Martens sees many issues of concern regarding the current manner in which migrant farm workers are treated. With the fear of deportation looming, many won’t seek health care, even if it is available and accessible to them, she said. The focus on allowing male workers into the country for work, but not allowing their families to come here, too, leads to social concerns here and abroad. Language barriers only add to myriad issues.

Worker concerns

Migrant Justice is a Vermont-based nonprofit focused, much like CATA, on providing a community in which farm workers can find their collective voices, and empower themselves to better represent their needs for safe and fair working conditions. The organization has prioritized the concerns facing farm workers. The program’s top priorities areas are categorized as dignified work and quality housing; freedom of movement and access to transportation; freedom from discrimination; and access to health care.

The dairy industry in Vermont is “the most economically important sector in the state’s economy,” Will Lambek, of Migrant Justice, said. “As farms are growing, and yet still facing volatile milk prices that create a need for more labor, and, at the same time, create a downward force on wages,” farm workers are bearing the brunt of this unfair industry structure.

The Vermont dairy industry’s farm worker demographic has changed dramatically in the past decade. According to Lambek, about 10 percent of dairy farm workers were migrants 10 years ago, primarily from southern regions of Mexico. Today, the state’s dairy work force is almost 90 percent migrant labor. Cost of production has increased, pricing has decreased, and Vermont has lost about 10 percent of its dairy farms in the past decade.

In Vermont, most agriculture workers are exempted from minimum wage laws. In a survey conducted by Migrant Justice, 40 percent of farm workers indicated that not receiving the state’s minimum wage of $8.63 is their biggest concern, followed by long work hours often without break periods, unequal treatment compared to that which U.S.- born employees receive, and lack of any wage increases after years of work. Thirty percent complained of overcrowded and substandard housing, and 30 percent reported having been injured on the job.

“No farmer wants to be a bad employer,” Lambek said. “The problem of poor working conditions is systemic in the industry,” and dairy pricing structure is a major culprit.

According to the organization, Vermont farms employ approximately 1,500 migrant workers annually, many in the dairy sector. Migrant Justice launched its Milk with Dignity program in 2014, which focuses on engaging dairy corporations to combat farm worker abuses in their supply chains,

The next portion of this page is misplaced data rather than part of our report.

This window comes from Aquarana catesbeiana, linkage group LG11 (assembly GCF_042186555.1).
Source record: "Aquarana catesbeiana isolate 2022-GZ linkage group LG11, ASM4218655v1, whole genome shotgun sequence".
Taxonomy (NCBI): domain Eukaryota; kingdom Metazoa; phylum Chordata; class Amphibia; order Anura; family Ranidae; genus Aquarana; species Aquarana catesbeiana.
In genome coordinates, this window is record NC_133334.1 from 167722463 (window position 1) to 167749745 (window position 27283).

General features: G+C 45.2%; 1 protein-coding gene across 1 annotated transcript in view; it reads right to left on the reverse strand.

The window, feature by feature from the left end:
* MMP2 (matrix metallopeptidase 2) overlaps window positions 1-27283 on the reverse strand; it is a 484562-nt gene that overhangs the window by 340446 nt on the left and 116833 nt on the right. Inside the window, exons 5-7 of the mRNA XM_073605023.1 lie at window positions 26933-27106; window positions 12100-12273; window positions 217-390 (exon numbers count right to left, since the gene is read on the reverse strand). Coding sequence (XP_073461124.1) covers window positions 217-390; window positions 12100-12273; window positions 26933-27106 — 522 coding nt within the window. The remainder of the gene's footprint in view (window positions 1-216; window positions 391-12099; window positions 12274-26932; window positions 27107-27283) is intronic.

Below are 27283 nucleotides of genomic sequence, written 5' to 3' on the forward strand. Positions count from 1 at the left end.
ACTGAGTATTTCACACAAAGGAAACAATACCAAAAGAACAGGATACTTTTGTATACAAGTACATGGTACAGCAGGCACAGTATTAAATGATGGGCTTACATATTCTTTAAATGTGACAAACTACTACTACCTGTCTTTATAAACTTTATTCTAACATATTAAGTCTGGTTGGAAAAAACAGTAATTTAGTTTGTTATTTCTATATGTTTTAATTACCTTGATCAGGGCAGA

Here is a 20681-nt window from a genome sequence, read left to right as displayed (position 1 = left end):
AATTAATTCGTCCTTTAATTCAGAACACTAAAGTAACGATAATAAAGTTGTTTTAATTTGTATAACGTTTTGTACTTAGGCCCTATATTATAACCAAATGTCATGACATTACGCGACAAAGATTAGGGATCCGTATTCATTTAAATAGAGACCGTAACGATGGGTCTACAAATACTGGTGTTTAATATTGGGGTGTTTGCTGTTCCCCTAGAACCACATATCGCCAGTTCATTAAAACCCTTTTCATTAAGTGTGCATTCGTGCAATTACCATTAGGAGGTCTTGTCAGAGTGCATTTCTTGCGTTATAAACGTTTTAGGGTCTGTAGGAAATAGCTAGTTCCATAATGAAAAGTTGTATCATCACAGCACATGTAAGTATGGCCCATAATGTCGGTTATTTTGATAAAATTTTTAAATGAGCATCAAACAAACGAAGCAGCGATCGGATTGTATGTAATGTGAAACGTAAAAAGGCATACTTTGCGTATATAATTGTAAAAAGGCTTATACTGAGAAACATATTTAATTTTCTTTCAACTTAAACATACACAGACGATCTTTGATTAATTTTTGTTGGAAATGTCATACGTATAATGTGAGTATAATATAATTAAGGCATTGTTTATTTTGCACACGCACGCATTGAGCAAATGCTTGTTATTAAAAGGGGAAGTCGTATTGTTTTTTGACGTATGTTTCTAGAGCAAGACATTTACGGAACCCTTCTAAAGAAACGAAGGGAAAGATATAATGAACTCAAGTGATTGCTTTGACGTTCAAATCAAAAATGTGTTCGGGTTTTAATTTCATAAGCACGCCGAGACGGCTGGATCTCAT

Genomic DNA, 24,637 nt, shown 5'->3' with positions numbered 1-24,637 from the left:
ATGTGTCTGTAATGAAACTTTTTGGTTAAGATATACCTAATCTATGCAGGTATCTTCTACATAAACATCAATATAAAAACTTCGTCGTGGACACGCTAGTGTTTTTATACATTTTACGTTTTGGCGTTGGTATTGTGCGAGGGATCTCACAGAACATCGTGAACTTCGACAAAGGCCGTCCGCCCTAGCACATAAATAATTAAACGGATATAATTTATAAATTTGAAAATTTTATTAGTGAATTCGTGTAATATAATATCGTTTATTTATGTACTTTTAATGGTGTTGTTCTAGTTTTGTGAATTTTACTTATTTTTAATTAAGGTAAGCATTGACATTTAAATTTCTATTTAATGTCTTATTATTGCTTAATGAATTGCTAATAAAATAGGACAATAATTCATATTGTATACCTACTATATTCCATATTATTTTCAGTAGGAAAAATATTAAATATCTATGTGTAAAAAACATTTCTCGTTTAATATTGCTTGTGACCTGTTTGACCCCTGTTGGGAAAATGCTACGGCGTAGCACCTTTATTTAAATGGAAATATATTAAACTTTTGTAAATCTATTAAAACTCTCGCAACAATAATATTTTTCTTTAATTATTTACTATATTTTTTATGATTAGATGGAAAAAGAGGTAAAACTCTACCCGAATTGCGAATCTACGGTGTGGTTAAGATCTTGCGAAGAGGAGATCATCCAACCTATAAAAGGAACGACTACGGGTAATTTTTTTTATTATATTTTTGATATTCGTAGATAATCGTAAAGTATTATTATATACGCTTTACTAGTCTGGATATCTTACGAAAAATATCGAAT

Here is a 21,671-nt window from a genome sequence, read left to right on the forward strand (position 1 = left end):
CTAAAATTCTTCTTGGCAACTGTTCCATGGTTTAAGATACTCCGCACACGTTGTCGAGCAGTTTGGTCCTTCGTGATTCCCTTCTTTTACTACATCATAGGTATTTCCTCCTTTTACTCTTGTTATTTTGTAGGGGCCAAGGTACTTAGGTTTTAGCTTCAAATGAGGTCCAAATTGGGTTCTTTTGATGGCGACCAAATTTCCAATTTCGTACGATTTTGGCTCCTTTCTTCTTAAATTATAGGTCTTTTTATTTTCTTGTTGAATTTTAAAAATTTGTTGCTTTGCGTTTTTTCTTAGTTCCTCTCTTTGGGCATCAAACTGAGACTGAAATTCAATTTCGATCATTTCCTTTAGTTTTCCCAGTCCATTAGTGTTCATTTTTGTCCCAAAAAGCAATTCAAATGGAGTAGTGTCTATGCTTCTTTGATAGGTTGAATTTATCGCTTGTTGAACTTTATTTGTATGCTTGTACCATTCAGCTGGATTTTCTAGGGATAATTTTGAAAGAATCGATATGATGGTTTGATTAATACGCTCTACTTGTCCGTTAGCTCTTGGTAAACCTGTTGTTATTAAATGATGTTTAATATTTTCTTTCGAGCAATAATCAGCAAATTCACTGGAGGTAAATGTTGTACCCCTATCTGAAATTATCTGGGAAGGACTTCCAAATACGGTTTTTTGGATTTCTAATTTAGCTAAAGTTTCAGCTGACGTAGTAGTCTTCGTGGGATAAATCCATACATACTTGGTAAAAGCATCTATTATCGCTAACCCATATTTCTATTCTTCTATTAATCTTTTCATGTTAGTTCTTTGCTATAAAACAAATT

Milk with Dignity was able to implement a code of conduct focused on improving worker standards of living. Corporations signing the code of conduct are made responsible for the conditions that exist on farms supplying the milk, and the enforcement of the Code is “backed by the market consequences,” Lambek said.

According to Lambek, the program attacks the industry’s Achilles’ heel, as “the industry structure, where farmers aren’t getting a fair price for milk, and workers are feeling the brunt of it,” is altered when money-making corporations have a financial risk from not upholding farm worker rights.

By targeted corporate practices, the campaign educates the consumer public about worker rights issues, and provides them with the opportunity to vote for farm worker rights via their purchases. Dairy processors who sign the code of conduct are contractually bound to pay a premium for milk from farms in the Milk with Dignity supply chain. A portion of that premium is passed onto the farm workers directly, and a portion stays with the farmer.

“We’ve added that part of the premium stays with the farmer. The farmer is working side-by-side with the farm workers,” Lambek said.

This “industry approach to the supply chain,” with third-party monitoring to ensure compliance, is “not a model that can only work with a premium or specialty brand,” such as Ben and Jerry’s – in negotiation to be the first Milk with Dignity processor – but can work across the entire dairy industry, Lambek said. “Any company that has an interest in their bottom line, and has an interest in assuring their consumers that their products are made without human rights violations,” can utilize the Milk with Dignity model.

Migrant Justice leader Danilo Lopez speaks at the 2013 signing ceremony of a Vermont law allowing immigrant drivers to obtain a license. Lopez Danilo is flanked by immigrant farm workers who fought for the bill and by Vermont Governor Peter Shumlin.